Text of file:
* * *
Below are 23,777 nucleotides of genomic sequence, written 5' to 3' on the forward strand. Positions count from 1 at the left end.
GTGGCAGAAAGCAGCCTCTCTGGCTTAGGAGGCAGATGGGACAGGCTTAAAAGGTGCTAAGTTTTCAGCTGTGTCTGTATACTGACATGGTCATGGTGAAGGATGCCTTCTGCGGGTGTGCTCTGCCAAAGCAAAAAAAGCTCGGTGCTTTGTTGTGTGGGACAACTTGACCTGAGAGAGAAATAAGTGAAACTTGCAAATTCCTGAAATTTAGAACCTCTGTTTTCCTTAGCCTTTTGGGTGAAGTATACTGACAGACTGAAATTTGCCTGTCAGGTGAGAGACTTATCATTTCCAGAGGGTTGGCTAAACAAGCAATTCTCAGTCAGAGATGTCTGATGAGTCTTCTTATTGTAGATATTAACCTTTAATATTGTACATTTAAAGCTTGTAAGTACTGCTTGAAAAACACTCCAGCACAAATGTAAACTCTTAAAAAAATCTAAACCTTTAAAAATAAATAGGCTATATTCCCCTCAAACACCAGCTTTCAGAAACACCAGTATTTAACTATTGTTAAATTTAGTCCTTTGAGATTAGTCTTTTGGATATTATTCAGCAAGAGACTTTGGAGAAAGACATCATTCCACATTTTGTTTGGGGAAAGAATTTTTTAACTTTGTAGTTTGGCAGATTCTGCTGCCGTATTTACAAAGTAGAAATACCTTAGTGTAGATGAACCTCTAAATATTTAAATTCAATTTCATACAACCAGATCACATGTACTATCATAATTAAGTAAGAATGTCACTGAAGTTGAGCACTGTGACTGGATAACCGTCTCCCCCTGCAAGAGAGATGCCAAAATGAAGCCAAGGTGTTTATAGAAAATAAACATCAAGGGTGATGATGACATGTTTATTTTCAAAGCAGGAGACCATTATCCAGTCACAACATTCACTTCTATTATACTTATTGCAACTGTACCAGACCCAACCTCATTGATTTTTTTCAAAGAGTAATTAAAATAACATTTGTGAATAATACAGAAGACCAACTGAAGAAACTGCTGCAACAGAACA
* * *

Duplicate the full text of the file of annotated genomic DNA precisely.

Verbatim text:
Below are 23,777 nucleotides of genomic sequence, written 5' to 3' on the forward strand. Positions count from 1 at the left end.
GTGGCAGAAAGCAGCCTCTCTGGCTTAGGAGGCAGATGGGACAGGCTTAAAAGGTGCTAAGTTTTCAGCTGTGTCTGTATACTGACATGGTCATGGTGAAGGATGCCTTCTGCGGGTGTGCTCTGCCAAAGCAAAAAAAGCTCGGTGCTTTGTTGTGTGGGACAACTTGACCTGAGAGAGAAATAAGTGAAACTTGCAAATTCCTGAAATTTAGAACCTCTGTTTTCCTTAGCCTTTTGGGTGAAGTATACTGACAGACTGAAATTTGCCTGTCAGGTGAGAGACTTATCATTTCCAGAGGGTTGGCTAAACAAGCAATTCTCAGTCAGAGATGTCTGATGAGTCTTCTTATTGTAGATATTAACCTTTAATATTGTACATTTAAAGCTTGTAAGTACTGCTTGAAAAACACTCCAGCACAAATGTAAACTCTTAAAAAAATCTAAACCTTTAAAAATAAATAGGCTATATTCCCCTCAAACACCAGCTTTCAGAAACACCAGTATTTAACTATTGTTAAATTTAGTCCTTTGAGATTAGTCTTTTGGATATTATTCAGCAAGAGACTTTGGAGAAAGACATCATTCCACATTTTGTTTGGGGAAAGAATTTTTTAACTTTGTAGTTTGGCAGATTCTGCTGCCGTATTTACAAAGTAGAAATACCTTAGTGTAGATGAACCTCTAAATATTTAAATTCAATTTCATACAACCAGATCACATGTACTATCATAATTAAGTAAGAATGTCACTGAAGTTGAGCACTGTGACTGGATAACCGTCTCCCCCTGCAAGAGAGATGCCAAAATGAAGCCAAGGTGTTTATAGAAAATAAACATCAAGGGTGATGATGACATGTTTATTTTCAAAGCAGGAGACCATTATCCAGTCACAACATTCACTTCTATTATACTTATTGCAACTGTACCAGACCCAACCTCATTGATTTTTTTCAAAGAGTAATTAAAATAACATTTGTGAATAATACAGAAGACCAACTGAAGAAACTGCTGCAACAGAACA